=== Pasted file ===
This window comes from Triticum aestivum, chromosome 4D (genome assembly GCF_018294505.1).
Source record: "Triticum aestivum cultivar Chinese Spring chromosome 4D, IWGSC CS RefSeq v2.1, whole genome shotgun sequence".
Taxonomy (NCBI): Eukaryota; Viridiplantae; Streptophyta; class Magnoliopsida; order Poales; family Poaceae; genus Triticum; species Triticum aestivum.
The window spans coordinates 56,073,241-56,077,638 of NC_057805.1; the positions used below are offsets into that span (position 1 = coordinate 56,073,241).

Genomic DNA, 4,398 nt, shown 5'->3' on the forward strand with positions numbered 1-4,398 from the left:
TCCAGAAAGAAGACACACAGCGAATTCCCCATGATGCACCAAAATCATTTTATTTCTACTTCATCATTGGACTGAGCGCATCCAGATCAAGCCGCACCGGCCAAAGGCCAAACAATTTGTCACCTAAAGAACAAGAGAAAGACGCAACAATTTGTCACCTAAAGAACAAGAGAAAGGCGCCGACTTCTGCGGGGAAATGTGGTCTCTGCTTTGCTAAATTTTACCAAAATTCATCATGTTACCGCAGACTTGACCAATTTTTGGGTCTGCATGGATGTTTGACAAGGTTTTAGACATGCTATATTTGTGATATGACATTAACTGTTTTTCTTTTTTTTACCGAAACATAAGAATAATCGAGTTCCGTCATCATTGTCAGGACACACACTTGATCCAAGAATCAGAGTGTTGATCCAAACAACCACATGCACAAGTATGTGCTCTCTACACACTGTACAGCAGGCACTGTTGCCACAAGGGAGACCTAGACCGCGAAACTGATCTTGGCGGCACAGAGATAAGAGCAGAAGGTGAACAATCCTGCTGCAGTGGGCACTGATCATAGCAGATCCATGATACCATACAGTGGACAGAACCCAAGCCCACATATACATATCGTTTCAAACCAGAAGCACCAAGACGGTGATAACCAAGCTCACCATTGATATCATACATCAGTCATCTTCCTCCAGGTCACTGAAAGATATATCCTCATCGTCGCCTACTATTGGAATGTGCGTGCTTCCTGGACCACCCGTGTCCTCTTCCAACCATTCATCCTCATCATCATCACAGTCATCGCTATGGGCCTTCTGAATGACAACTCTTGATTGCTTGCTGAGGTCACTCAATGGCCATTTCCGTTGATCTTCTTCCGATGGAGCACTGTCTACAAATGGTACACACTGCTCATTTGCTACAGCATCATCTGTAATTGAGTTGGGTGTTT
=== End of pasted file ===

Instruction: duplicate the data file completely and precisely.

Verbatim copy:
This window comes from Triticum aestivum, chromosome 4D (genome assembly GCF_018294505.1).
Source record: "Triticum aestivum cultivar Chinese Spring chromosome 4D, IWGSC CS RefSeq v2.1, whole genome shotgun sequence".
Taxonomy (NCBI): Eukaryota; Viridiplantae; Streptophyta; class Magnoliopsida; order Poales; family Poaceae; genus Triticum; species Triticum aestivum.
The window spans coordinates 56,073,241-56,077,638 of NC_057805.1; the positions used below are offsets into that span (position 1 = coordinate 56,073,241).

Genomic DNA, 4,398 nt, shown 5'->3' on the forward strand with positions numbered 1-4,398 from the left:
TCCAGAAAGAAGACACACAGCGAATTCCCCATGATGCACCAAAATCATTTTATTTCTACTTCATCATTGGACTGAGCGCATCCAGATCAAGCCGCACCGGCCAAAGGCCAAACAATTTGTCACCTAAAGAACAAGAGAAAGACGCAACAATTTGTCACCTAAAGAACAAGAGAAAGGCGCCGACTTCTGCGGGGAAATGTGGTCTCTGCTTTGCTAAATTTTACCAAAATTCATCATGTTACCGCAGACTTGACCAATTTTTGGGTCTGCATGGATGTTTGACAAGGTTTTAGACATGCTATATTTGTGATATGACATTAACTGTTTTTCTTTTTTTTACCGAAACATAAGAATAATCGAGTTCCGTCATCATTGTCAGGACACACACTTGATCCAAGAATCAGAGTGTTGATCCAAACAACCACATGCACAAGTATGTGCTCTCTACACACTGTACAGCAGGCACTGTTGCCACAAGGGAGACCTAGACCGCGAAACTGATCTTGGCGGCACAGAGATAAGAGCAGAAGGTGAACAATCCTGCTGCAGTGGGCACTGATCATAGCAGATCCATGATACCATACAGTGGACAGAACCCAAGCCCACATATACATATCGTTTCAAACCAGAAGCACCAAGACGGTGATAACCAAGCTCACCATTGATATCATACATCAGTCATCTTCCTCCAGGTCACTGAAAGATATATCCTCATCGTCGCCTACTATTGGAATGTGCGTGCTTCCTGGACCACCCGTGTCCTCTTCCAACCATTCATCCTCATCATCATCACAGTCATCGCTATGGGCCTTCTGAATGACAACTCTTGATTGCTTGCTGAGGTCACTCAATGGCCATTTCCGTTGATCTTCTTCCGATGGAGCACTGTCTACAAATGGTACACACTGCTCATTTGCTACAGCATCATCTGTAATTGAGTTGGGTGTTT